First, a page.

Published Tuesday, Sep. 18, 2001

In Jewish Education Settings, Teachers Need to Learn More Strategies for Teaching Adults

Official at JESNA Earns Doctorate at Teachers College, Columbia University, Writing About Adult Education Oklahoma City Native Earned Master's Degree At Hebrew Union College

NEW YORK CITY--Although adult education opportunities within the Jewish community have expanded rapidly in the last two decades, instructors in those programs--offered by synagogues, community centers and other groups--need to become more familiar with methodologies for teaching adults.

That is the conclusion reached by Paul A. Flexner, director of human resource development for the Jewish Education Service of North America (JESNA), who wrote his dissertation at Teachers College, Columbia University, on adult education within the Jewish community.

Flexner studied adult education programs in a variety of settings. In all of the programs, he found that faculty members were usually selected more for their personal experience than their knowledge of adult learning.

"Most of the faculty members devote only a small portion of their professional time to adult education," he said. "They are rabbis or teachers in other settings or members of the general community, many of them incorporating their teaching of adults into their overall responsibilities in the community or organization."

The best of the faculty members blended "the skills of a master craftsman with the imagination of an artist," Flexner said. But even the best could profit from professional development that would give them a more thorough knowledge of adult-education techniques and practices.

Many Jewish education faculty members Flexner interviewed did not understand how their teaching affected their students. They said they hoped to foster religious and spiritual development, Flexner said, "but their practice, mostly lectures focused on the transmission of knowledge and information, is not the best way to do that."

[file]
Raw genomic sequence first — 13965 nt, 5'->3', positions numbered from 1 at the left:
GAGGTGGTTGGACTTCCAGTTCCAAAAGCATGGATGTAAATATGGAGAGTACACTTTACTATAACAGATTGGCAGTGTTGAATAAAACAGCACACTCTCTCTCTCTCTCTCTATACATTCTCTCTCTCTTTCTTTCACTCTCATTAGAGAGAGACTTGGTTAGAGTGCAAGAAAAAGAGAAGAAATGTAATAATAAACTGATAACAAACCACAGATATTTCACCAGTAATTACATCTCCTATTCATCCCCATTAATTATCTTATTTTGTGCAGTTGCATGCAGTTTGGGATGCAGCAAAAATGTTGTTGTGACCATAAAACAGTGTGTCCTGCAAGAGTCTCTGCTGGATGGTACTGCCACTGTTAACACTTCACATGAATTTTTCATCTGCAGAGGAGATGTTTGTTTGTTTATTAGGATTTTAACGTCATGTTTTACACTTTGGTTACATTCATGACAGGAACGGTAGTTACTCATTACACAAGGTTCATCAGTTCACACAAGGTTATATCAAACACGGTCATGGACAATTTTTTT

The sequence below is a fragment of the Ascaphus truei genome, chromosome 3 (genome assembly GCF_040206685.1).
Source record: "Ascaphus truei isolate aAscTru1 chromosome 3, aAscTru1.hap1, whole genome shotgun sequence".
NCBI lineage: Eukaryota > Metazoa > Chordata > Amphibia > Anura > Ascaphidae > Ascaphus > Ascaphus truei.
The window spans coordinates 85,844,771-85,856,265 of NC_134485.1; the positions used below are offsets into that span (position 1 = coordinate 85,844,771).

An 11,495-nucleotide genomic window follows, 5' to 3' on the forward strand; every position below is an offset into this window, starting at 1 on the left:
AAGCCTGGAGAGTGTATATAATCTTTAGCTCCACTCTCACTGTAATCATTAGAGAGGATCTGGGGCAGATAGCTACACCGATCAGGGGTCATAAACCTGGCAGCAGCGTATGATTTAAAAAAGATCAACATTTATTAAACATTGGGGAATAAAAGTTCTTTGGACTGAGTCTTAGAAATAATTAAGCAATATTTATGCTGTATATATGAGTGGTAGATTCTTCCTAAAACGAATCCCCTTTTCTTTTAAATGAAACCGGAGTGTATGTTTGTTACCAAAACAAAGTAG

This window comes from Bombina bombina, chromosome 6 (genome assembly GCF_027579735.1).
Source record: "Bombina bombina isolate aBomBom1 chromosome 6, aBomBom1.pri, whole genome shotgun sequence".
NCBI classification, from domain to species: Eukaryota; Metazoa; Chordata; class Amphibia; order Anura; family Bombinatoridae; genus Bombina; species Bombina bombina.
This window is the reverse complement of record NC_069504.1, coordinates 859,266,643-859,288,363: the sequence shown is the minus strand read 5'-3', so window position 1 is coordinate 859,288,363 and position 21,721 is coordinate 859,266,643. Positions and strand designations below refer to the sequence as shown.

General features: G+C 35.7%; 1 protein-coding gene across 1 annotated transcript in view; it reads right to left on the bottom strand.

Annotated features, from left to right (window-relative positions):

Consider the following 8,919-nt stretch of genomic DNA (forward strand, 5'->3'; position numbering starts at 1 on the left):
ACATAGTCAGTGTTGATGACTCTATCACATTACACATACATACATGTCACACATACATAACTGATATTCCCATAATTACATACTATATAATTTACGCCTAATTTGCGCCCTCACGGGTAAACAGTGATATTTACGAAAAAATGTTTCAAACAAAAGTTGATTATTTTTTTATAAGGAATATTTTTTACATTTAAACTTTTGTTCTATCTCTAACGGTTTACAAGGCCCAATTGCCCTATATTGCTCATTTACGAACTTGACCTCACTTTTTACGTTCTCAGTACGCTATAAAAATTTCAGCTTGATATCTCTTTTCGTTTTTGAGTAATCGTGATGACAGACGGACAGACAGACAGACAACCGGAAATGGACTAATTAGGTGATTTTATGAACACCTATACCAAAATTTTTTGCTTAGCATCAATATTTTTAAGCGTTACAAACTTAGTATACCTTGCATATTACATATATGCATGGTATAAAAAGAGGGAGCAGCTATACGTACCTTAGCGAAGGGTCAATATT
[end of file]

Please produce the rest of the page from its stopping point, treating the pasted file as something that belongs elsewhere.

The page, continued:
In his analysis, Flexner found almost no examples of collaborative learning, which adult-education theorists say is one of the best ways for adults to learn.

Ironically, collaboration could build on the sense of community that draws many to Jewish adult education. "The collectivity of the community of learners is a powerful force that draws the learners in and encourages their spiritual development and deeper personal meaning," Flexner said.

A native of Oklahoma City, Oklahoma, Flexner has been with JESNA for eight years. He earned his undergraduate degree at Oklahoma City University and his Master of Arts degree from Hebrew Union College--Jewish Institute of Religion in New York City.

He served as director of education at religious schools in Pittsburgh, Youngstown, Ohio, and Baltimore before taking his position at JESNA.

Teachers College, a graduate school devoted to education across the lifespan and in and out of the classroom, is legally and financially independent from Columbia University. More than 4,000 are enrolled, studying for both master's and doctoral degrees.